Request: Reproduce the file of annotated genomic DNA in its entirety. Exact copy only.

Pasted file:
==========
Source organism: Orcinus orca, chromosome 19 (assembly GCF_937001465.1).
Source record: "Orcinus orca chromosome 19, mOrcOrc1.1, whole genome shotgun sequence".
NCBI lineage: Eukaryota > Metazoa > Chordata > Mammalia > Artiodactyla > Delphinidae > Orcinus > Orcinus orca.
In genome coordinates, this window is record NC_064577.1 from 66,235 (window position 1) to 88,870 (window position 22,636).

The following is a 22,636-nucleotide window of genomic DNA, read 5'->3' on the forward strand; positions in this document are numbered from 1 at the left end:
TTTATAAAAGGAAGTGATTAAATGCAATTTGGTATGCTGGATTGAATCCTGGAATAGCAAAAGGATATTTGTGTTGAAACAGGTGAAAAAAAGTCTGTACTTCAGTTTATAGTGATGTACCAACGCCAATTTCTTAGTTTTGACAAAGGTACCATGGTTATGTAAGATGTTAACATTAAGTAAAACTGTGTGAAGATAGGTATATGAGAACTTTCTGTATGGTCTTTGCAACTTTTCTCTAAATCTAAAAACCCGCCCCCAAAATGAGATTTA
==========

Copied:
Source organism: Orcinus orca, chromosome 19 (assembly GCF_937001465.1).
Source record: "Orcinus orca chromosome 19, mOrcOrc1.1, whole genome shotgun sequence".
NCBI lineage: Eukaryota > Metazoa > Chordata > Mammalia > Artiodactyla > Delphinidae > Orcinus > Orcinus orca.
In genome coordinates, this window is record NC_064577.1 from 66,235 (window position 1) to 88,870 (window position 22,636).

The following is a 22,636-nucleotide window of genomic DNA, read 5'->3' on the forward strand; positions in this document are numbered from 1 at the left end:
TTTATAAAAGGAAGTGATTAAATGCAATTTGGTATGCTGGATTGAATCCTGGAATAGCAAAAGGATATTTGTGTTGAAACAGGTGAAAAAAAGTCTGTACTTCAGTTTATAGTGATGTACCAACGCCAATTTCTTAGTTTTGACAAAGGTACCATGGTTATGTAAGATGTTAACATTAAGTAAAACTGTGTGAAGATAGGTATATGAGAACTTTCTGTATGGTCTTTGCAACTTTTCTCTAAATCTAAAAACCCGCCCCCAAAATGAGATTTA